When an ecosystem becomes overpopulated with a single species, predators may be introduced to restore balance. Just as hunters in the U.S. have intervened to curb the overabundance of deer, bears could be the solution for the increasingly boring omnipresence of apes in the metaverse.
Collab Bears is a new NFT project launching with artwork from Audrey Schilt, a 45-year fashion industry veteran and the woman who first conceptualized Ralph Lauren’s iconic Polo Bear. Her hand-drawn teddy bears will be central to the appeal as the first tokens are minted in March, but as the name suggests, so too will be an assemblage of collaborators in the spaces of fashion, music, sports, and beyond.
Audrey’s co-founders in the endeavor are her son Matthew Schilt, a longtime A&R in the music industry, and David Borish, who brings experience in tech and finance. Together, they hope to build a community around their virtual bears with a DAO, a decentralized autonomous organization of NFT holders, helping to make decisions on where the brand goes next. Bored Ape Yacht Club helped set the stage for anthropomorphic characters to become wildly popular as digital tokens, and the goodwill generated by the Polo Bear goes back even further.
Audrey Schilt worked at Ralph Lauren for nearly 20 years beginning in the mid-’80s, when the man himself offered her a job based on the strength of her sketches in prior roles at Halston and Bergdorf Goodman. In one of her first meetings as a conceptual artist with Lauren, she suggested a polar bear as a mascot of sorts for the brand. The arctic bear was intended as a pun for Polo, and bears had long been a subject of her own personal sketches.
Lauren questioned what bears had to do with the brand, and Schilt says she shrunk with the thought that she was naive for making such a suggestion and so early on. But days later, having ruminated on the idea more himself, Lauren came back and suggested working with Steiff, the German teddy bear specialists in business since 1890, to create a Polo Bear plush.
“I have one of those bears, and he sits on my bed. I feel like I birthed him, and I’m happy Ralph’s done so well with him.”
Schilt doesn’t take credit for what was to come, as the Polo Bear made its introduction to the world on a sweater with an illustration by Richard Tahsin. And as the character appeared on more apparel throughout the ‘90s, it would become one of the most sought-after designs for collectors and an inextricable part of Ralph Lauren’s iconography. Schilt is just proud that her niche interest and suggestion provided the spark for such a legacy.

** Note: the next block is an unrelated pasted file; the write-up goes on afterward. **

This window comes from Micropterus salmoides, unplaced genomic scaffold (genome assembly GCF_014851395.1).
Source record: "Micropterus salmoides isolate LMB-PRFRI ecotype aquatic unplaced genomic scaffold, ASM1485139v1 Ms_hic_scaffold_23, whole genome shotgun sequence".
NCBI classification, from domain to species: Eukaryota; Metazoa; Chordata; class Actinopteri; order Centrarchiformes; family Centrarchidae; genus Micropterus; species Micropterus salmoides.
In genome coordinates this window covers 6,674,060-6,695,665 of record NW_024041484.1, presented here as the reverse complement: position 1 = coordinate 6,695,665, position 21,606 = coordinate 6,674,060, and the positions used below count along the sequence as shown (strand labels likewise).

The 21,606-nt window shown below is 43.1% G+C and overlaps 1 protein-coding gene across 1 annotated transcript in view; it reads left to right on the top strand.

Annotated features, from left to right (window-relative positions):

“It’s brilliant,” Schilt said in an interview with Input. “I’m very proud of [Lauren], and of the bear, and my association with it. I have one of those bears, and he sits on my bed. Every morning, I get up, pick him up, and give him a kiss. I feel like I birthed him, and I’m happy Ralph’s done so well with him.”
Web 1.0 roughly came into fruition in the same year the first Polo Bear launched, and just over 30 years later, Schilt is now preparing to bring her own Collab Bears to Web 3.0. The resemblance of the two bears is clear at first glance, but the possibilities for the Collab Bears’ choice of dress and activities is much broader than the strict sphere that Ralph Lauren’s operates in. [London streetwear brand Palace featuring the Polo Bear doing a kickflip on a sweater as part of their 2018 collaboration, as well as the Polo’s first skate decks released last year, qualifies as subversive given the character’s preppy history.]
“I’m getting some really interesting direction in changing the bear so that it takes on the personality of the collaboration we’re doing,” Schilt says. “I’m glad to be involved in it because it really brings me forward in areas I haven’t explored, bringing newness to innovation in my art.”